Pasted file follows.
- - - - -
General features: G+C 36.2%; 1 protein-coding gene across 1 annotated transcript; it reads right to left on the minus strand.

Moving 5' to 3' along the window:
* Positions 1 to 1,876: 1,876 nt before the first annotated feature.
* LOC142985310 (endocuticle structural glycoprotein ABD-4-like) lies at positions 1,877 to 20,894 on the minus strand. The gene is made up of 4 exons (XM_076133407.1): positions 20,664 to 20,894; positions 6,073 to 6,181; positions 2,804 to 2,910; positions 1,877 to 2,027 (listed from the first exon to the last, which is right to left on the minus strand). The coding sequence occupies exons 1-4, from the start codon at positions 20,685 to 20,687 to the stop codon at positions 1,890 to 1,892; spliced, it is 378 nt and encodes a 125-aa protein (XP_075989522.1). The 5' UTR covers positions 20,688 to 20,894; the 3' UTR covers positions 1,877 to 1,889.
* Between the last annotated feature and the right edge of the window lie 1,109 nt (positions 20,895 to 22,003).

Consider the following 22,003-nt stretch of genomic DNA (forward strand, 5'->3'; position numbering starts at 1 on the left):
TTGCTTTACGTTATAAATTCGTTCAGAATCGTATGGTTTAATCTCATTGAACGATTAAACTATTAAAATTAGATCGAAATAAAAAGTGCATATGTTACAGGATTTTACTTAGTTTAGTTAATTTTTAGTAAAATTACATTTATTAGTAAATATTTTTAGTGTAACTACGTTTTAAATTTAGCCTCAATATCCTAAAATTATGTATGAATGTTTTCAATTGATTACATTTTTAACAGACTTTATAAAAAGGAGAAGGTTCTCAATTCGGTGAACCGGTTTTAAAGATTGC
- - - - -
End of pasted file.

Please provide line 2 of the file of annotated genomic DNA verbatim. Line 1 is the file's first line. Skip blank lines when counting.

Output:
Moving 5' to 3' along the window: